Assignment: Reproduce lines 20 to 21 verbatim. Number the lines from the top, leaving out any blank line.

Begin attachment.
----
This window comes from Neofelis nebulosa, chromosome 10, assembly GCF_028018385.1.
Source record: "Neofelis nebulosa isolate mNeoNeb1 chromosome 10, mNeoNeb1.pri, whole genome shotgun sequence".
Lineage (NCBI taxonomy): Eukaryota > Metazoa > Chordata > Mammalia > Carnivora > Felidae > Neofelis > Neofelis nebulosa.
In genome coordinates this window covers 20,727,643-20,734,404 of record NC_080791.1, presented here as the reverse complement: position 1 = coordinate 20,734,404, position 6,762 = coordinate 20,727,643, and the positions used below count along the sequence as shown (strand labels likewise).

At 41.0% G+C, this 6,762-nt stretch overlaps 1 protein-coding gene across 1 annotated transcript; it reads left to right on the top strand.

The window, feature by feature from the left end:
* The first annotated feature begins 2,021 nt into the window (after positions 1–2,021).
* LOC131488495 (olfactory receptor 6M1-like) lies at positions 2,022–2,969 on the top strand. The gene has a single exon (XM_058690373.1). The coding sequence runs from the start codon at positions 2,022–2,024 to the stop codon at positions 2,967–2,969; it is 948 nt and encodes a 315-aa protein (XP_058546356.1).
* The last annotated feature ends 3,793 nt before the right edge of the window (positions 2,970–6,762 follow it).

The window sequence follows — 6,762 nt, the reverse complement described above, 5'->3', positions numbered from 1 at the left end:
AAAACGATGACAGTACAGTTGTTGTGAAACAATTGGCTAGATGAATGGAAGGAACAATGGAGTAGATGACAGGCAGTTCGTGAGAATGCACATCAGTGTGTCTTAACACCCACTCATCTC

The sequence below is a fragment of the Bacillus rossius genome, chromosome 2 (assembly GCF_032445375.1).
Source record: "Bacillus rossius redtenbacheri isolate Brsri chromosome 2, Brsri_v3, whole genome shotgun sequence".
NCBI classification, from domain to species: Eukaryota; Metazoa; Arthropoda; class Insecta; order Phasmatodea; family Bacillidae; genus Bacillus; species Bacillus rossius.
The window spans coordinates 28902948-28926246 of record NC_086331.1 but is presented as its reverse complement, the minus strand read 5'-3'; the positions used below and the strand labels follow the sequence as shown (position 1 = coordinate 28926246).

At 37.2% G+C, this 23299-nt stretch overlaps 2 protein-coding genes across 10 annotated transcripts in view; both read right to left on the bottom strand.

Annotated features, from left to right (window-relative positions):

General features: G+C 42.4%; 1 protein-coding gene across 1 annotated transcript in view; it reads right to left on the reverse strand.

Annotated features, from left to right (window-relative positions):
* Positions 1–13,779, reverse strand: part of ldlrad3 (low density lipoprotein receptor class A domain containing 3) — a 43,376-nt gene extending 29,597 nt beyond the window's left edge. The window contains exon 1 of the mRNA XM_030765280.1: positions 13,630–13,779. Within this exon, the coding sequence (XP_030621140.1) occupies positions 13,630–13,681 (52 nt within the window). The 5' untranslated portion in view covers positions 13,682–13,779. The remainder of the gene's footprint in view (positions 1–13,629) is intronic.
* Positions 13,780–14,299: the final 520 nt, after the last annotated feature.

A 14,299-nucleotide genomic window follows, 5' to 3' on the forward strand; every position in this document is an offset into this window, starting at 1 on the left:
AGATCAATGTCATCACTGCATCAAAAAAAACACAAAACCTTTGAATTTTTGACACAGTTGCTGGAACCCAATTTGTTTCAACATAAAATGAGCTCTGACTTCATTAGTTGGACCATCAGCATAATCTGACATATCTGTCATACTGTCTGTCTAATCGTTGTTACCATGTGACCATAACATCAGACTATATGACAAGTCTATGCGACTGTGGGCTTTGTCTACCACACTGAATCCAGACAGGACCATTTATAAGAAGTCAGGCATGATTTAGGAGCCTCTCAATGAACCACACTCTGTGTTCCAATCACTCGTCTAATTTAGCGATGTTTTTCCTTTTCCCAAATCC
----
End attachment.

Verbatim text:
* Positions 1–13,779, reverse strand: part of ldlrad3 (low density lipoprotein receptor class A domain containing 3) — a 43,376-nt gene extending 29,597 nt beyond the window's left edge. The window contains exon 1 of the mRNA XM_030765280.1: positions 13,630–13,779. Within this exon, the coding sequence (XP_030621140.1) occupies positions 13,630–13,681 (52 nt within the window). The 5' untranslated portion in view covers positions 13,682–13,779. The remainder of the gene's footprint in view (positions 1–13,629) is intronic.
* Positions 13,780–14,299: the final 520 nt, after the last annotated feature.